First of all, what made you prefer being a photographer over being a cosplayer? Was that a kind of challenge for you, or just a personal preference?
A few years ago, I played with my friends as a cosplayer. But we had no photographer. Then I tried to be a cosplay photographer and I found it was interesting.
We’ve noticed you also experiment with photo-strips. What can you tell us about how the storytelling goes for those photo-strips? Do you sketch the frames beforehand, or just prepare everything on spot?
I describe a plot or a character with photo-strips. Most of the time, I just prepare everything at the photo-shoot. According to the situation, I like to play freely. For some photo-shoots with many people, I prepare the sketch of frames beforehand. Working with many people can be confusing and it’s hard to control.
Is there a certain type of lens you prefer? If yes, why is that and what are the advantages provided by that type of lens?
I don’t have a favorite lens now. I loved 351.4 before, because the diaphragm is quite large. After some time, the limitations of composition began to require the frequent use of other lens. I try to use other different lens more.
Do you have any books or articles that inspired you in your work as a photographer and you could recommend to those who want to follow into this hobby, or improve themselves?
As a cosplay photographer I browsed a few books. But recently I looked into Joe McNally’s Sketching Light, which is very enlightening.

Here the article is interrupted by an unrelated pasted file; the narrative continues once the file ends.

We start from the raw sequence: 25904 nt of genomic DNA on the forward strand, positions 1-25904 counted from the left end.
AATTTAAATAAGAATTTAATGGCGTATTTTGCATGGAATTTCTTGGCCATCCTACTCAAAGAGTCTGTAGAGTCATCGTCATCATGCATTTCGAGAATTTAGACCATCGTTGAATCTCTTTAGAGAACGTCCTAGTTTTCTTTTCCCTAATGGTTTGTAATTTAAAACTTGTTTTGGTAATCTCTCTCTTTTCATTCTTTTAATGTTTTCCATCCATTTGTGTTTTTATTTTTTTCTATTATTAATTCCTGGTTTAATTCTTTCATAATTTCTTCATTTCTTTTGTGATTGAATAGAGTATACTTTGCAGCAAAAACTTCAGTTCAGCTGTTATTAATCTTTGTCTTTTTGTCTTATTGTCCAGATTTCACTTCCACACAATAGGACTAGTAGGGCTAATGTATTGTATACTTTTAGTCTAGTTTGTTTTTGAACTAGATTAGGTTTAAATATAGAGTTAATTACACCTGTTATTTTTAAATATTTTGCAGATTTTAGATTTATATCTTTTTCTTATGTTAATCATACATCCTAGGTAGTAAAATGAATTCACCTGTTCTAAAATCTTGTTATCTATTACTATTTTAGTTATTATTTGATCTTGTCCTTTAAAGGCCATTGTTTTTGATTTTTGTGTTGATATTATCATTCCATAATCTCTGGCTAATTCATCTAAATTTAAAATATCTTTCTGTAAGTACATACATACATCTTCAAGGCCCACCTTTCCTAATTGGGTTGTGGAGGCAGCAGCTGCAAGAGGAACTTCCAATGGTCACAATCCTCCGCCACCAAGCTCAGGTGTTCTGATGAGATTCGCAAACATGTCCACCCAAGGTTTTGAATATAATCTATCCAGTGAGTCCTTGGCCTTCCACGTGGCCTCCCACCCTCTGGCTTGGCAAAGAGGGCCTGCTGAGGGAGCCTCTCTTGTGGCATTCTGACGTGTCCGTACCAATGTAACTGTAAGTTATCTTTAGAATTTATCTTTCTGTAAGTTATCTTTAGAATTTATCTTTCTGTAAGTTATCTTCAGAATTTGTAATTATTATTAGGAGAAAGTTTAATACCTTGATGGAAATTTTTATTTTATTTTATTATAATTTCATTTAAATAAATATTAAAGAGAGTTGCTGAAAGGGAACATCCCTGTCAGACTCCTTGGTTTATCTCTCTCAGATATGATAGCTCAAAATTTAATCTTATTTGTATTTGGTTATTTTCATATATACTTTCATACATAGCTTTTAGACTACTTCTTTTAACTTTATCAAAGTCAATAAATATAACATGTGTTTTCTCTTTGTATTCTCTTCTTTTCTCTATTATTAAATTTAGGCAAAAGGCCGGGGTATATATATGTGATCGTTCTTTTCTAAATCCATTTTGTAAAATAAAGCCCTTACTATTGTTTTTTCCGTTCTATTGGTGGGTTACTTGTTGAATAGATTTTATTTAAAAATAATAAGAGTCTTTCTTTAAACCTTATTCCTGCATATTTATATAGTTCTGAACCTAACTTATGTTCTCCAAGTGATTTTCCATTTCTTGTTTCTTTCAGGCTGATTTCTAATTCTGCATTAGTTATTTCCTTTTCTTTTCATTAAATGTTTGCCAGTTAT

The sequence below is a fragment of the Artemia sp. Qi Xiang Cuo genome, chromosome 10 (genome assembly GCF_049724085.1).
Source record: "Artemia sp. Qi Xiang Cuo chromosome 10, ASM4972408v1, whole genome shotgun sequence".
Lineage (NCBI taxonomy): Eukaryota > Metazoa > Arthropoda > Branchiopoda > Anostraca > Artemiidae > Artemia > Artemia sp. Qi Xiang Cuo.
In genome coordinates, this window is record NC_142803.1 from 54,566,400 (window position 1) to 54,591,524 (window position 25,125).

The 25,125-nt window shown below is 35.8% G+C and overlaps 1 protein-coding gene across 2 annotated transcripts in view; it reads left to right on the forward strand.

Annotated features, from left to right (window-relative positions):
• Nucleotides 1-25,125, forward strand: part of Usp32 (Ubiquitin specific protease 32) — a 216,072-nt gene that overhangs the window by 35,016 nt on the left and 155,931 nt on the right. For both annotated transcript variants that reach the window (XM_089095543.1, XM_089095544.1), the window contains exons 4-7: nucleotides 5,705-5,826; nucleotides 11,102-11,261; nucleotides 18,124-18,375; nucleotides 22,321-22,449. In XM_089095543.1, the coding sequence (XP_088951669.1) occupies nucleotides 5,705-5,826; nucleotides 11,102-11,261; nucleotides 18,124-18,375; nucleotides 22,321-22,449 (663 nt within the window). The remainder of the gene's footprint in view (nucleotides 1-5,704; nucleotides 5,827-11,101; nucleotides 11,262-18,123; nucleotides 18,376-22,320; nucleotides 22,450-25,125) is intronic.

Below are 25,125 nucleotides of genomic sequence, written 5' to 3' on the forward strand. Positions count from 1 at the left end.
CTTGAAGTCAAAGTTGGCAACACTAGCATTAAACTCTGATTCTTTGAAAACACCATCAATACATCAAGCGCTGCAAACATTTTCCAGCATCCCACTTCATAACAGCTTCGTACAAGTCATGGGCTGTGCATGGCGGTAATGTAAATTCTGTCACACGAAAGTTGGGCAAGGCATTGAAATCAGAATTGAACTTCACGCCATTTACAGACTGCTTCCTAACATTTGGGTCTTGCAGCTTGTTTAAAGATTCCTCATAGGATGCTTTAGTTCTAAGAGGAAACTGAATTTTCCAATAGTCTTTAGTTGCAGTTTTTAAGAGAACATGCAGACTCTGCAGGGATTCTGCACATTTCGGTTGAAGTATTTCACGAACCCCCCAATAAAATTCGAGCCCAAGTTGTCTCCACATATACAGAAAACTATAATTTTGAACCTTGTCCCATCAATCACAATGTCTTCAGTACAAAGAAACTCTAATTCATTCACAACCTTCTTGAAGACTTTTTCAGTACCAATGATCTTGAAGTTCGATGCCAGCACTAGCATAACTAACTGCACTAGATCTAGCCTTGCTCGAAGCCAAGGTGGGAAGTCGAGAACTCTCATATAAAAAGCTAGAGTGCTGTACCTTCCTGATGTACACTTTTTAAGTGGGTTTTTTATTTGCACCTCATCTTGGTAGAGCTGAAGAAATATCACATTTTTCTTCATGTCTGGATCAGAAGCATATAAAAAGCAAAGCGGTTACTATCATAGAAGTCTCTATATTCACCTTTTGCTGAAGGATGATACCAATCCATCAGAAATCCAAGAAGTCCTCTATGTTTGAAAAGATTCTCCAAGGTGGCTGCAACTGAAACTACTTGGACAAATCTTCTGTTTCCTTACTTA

What was your most memorable photo-shoot? Can you tell us the whole story?
Such a time was the filming of the High-School of the Dead cosplay. Before the photo-shoot I prepared a plan, including how to do the make-up, grouping all the zombies, and the filming process. At the moment of the photo-shoot, the scene was very spectacular. When we had more than 20 zombies wandering in the street, pedestrians and vehicles stopped to watch; and everyone was very dedicated. They were real like in a film, seriously, and it was also very interesting. Finally, everyone was satisfied with how the photos turned out.
A very important part in every photo is the light, and you seem to perfectly master this aspect. How do you choose the lights for your photos? Is there a certain type of light you use for a certain scene, fabric or material?
Although lighting is an important part in photography, not all of the photos need flash. If possible, I want all artificial lights to look like natural lights. In the daytime, I use one or two flashes. The main light is used on the character’s face, while the other one is used on the environment and background. I like the environment light that looks like the sun. It can achieve very natural effects. During night-time I use more than three lights. In addition to the ambient light on the background and to the face light, the third light also plays an important role in the balance of picture.
What is your favorite type of light/light effect to work with? Also, what do you think there are the advantages of using gelled flashes?
I like all kinds of light that look like natural lights. Cosplayers show the personality of the characters in a particular environment.
The photographer uses gelled flashes for a more dramatic screening, and rich stereo feelings; the role is to balance the colors of the photos.
Do you have something like a “dream” cosplay photo-shoot you’d like to make in the future? And if yes, what would be that?
My dream is to make live versions of animations and games. I could try to shoot and make some small movies; this would be a very interesting challenge!